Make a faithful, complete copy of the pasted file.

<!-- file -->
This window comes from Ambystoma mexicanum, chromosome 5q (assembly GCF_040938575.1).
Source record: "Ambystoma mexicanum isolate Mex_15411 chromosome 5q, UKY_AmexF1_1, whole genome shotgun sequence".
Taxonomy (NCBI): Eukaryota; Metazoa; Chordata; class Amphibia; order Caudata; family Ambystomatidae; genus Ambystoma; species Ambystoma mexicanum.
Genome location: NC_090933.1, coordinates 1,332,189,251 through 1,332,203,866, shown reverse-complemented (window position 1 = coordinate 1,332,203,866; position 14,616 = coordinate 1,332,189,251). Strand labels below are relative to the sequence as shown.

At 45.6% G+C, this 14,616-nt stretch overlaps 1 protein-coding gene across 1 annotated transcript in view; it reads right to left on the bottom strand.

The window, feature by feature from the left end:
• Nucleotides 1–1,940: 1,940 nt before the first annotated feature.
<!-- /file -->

This window comes from Ambystoma mexicanum, chromosome 5q (assembly GCF_040938575.1).
Source record: "Ambystoma mexicanum isolate Mex_15411 chromosome 5q, UKY_AmexF1_1, whole genome shotgun sequence".
Taxonomy (NCBI): Eukaryota; Metazoa; Chordata; class Amphibia; order Caudata; family Ambystomatidae; genus Ambystoma; species Ambystoma mexicanum.
Genome location: NC_090933.1, coordinates 1,332,189,251 through 1,332,203,866, shown reverse-complemented (window position 1 = coordinate 1,332,203,866; position 14,616 = coordinate 1,332,189,251). Strand labels below are relative to the sequence as shown.

At 45.6% G+C, this 14,616-nt stretch overlaps 1 protein-coding gene across 1 annotated transcript in view; it reads right to left on the bottom strand.

The window, feature by feature from the left end:
• Nucleotides 1–1,940: 1,940 nt before the first annotated feature.